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No Red Lines? China and North Korea

 
 

With the series of events over the last three weeks in North Korea, from firing of ballistic missiles over Japan to the testing of what looked to be a hydrogen bomb on September 3, Pyongyang’s direction seems clear enough. Despite immense effort over two decades, from sanctions to increasing isolation and international ostracization, the impoverished country with a population of just 23 million and one of the lowest per capita GDPs in the world has, far more effectively and quickly than anyone had predicted, created something close to a viable, projectible, nuclear weapon capability.

This was not the way things were meant to be. A large part of the blame needs to be placed on the leaderships in power in China over this era. Despite having immense leverage over its neighbor, through trade, aid and energy, every time Beijing’s leaders were offered a moment to decisively deal with their truculent, troublesome neighbor, they backed down. China is faced today with the final consequences of this passivity. To the Indians, Russians and Pakistanis, can now be added the North Koreans as nuclear powers bordering China. There cannot be a more unhappy geography for a country to occupy than this.

Despite the complexities of the current situation, we need to be clear about one thing: Nothing about a North Korea with a ballistic nuclear weapon capability is good for China. It creates significantly more potential for instability in the region. It impacts dramatically on China’s grand plans to be a dominant regional and global player. It directly poses risks to its relations with neighboring countries ranged at a time when the People’s Republic has the fulfilment of its great dream of modernity within reach — restoration of its status as a major international power.

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North Korea has played brinkmanship, moral blackmail and the most ruthless zero-sum Machiavellian politics with China as much as with any other country. It is a diplomacy utterly without principle, based on having no alternative for the Kim regime than to cling to power no matter what. In their minds, nuclear capacity is the final guarantee that they cannot be touched. This plan has worked out well for them.

The Kims have been ably assisted by a paternalistic mindset in China where elite leaders throughout the last two decades have regarded them as “little brothers,” united by a common political system; but too poor, ignorant and isolated to ever cause Beijing problems. Even in the recent past, the Chinese patiently batted away any attempts to influence them to place pressure on their neighbor by stating that North Koreans were stubborn, that pushing them into a corner would be counterproductive, and that more even-tempered methods needed to be used. The outcomes of this are now clear.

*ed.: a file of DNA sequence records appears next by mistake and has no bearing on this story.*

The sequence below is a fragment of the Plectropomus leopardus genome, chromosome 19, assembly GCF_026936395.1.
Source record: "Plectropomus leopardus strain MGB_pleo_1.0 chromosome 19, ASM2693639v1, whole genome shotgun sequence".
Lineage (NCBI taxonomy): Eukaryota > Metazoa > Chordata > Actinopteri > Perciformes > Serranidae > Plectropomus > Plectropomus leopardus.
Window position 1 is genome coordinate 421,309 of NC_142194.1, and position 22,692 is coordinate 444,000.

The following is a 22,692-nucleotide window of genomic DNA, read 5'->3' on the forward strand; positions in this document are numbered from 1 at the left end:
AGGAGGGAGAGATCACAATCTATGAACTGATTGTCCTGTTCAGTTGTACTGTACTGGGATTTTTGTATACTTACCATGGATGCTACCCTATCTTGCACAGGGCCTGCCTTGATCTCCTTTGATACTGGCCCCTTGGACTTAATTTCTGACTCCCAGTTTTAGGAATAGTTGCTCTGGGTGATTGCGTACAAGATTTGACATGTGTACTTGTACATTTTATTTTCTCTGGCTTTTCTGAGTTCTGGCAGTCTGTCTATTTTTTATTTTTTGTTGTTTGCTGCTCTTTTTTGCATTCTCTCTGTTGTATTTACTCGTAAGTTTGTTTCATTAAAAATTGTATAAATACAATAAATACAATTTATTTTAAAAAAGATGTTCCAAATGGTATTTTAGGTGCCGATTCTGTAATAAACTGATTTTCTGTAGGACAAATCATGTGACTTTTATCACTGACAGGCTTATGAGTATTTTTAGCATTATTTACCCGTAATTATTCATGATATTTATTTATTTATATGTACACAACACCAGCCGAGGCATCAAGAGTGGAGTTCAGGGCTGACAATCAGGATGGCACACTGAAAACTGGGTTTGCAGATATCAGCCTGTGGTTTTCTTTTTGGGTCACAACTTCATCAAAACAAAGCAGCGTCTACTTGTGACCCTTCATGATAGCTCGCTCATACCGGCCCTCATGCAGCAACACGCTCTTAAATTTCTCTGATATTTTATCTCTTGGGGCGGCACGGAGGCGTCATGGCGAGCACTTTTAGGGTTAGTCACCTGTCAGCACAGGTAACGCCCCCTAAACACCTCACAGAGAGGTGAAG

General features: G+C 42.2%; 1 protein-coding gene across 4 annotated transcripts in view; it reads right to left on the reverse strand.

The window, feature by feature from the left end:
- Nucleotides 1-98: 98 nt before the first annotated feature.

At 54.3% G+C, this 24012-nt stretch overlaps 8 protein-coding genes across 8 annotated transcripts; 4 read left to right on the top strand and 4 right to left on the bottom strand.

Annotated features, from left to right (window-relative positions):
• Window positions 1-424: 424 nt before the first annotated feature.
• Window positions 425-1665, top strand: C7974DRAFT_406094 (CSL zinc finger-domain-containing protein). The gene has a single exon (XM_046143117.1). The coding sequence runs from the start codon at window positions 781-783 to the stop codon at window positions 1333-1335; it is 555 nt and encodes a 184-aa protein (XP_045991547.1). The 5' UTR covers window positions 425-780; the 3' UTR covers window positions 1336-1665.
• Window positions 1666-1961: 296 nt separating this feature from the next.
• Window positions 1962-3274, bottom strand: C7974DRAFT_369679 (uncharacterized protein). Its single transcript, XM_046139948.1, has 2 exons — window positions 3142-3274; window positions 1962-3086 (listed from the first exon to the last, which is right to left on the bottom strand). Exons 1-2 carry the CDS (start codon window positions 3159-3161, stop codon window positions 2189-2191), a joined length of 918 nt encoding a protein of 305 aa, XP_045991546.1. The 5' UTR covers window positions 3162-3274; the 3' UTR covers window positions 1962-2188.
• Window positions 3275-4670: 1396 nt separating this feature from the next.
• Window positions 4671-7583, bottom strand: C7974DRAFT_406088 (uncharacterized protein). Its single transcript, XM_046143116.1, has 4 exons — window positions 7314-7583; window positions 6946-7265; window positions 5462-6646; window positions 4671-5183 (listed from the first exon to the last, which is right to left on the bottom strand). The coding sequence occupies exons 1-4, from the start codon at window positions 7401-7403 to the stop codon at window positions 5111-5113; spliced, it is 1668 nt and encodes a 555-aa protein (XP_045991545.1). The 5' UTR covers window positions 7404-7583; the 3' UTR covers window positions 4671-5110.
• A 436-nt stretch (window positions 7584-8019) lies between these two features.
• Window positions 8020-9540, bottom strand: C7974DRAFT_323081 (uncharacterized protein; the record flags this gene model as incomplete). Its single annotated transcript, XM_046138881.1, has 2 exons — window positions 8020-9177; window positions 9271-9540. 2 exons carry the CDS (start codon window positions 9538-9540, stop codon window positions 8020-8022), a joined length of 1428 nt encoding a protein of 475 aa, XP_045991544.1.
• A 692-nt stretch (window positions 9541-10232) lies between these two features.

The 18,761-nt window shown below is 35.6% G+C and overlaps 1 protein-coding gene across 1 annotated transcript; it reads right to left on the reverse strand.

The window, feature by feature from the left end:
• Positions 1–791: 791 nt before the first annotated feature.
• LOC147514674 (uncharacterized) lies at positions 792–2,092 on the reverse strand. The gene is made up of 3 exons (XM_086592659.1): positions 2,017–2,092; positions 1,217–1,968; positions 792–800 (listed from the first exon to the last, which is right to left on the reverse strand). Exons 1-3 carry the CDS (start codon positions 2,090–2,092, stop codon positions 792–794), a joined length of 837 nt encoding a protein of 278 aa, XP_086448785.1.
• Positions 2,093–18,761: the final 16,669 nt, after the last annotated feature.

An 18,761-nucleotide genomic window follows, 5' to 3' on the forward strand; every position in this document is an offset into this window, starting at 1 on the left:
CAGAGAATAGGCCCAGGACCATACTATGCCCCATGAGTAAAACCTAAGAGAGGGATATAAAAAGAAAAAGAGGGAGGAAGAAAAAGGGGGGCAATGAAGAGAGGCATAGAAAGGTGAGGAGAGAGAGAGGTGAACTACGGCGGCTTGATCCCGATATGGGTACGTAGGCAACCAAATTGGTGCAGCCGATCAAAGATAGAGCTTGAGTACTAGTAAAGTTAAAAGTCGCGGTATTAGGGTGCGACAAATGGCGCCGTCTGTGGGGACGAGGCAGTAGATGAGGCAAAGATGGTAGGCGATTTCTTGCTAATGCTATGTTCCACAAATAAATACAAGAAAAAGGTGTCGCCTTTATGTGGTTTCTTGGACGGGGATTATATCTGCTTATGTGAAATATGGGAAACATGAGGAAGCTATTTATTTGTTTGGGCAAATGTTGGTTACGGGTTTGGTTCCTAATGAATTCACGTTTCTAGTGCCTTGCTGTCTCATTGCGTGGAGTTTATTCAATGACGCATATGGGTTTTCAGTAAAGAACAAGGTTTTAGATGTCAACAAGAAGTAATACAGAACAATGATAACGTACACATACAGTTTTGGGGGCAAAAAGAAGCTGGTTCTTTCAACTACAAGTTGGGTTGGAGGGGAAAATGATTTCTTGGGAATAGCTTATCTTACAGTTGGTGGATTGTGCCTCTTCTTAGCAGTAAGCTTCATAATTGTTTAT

Chinese leaders will be too proud to acknowledge they have been gamed in this endless series of provocations and brinkmanship. But they are among the closest to the problem. If, and when, things get out of hand, the Chinese will be amongst the ones who will suffer the greatest consequences. They also know that they are faced by a wholly unscrupulous neighbor who has a mindset of being a perpetual victim, and who feels that they are owed everything by China and therefore can get away with whatever they want. North Koreans have been a thorn in China’s side for decades. They have now managed to become something akin to an open wound. It is hard to see how this can be easily healed.

China has to now engage with a kind of diplomacy and intervention, and in a manner which it has never been happy with before. It is hard to see how its highly conservative current leadership will be able to manage this shift. Figures in the current Politburo like Zhang Dejiang actually studied in Pyongyang in the late 1970s. But they have been consistent in taking a soft stance, and telling everyone to back off and not push the North Koreans. Now they need to be much more defensive and think of their own interests before those of their neighbor.  

China still has the leverage to deal with North Korea decisively. The road to Pyongyang, as everyone knows, always ran through Beijing. That hasn’t changed. Never before has China had a more important role to play on such a decisive, urgent, international issue. It has everything to gain from reining its immoral, ungrateful, and unsustainable neighbour in, once and for all, and nothing to win from seeing North Korea march towards even greater truculence and bellicosity. Nor does Beijing have the luxury of a predictable, remote United States this time. Donald Trump is perfectly capable of petulant, disproportionate responses. China has been fond of talking about win-win outcomes over the last few years. In this case, it has never been clearer. A strong response by China to North Korea now means China wins, and so does the rest of the world. It needs to do this to show it is truly a major power, and not simply one capable of talking big about issues that don’t matter to it, and being silent on something so fundamental to its own destiny and future prosperity.

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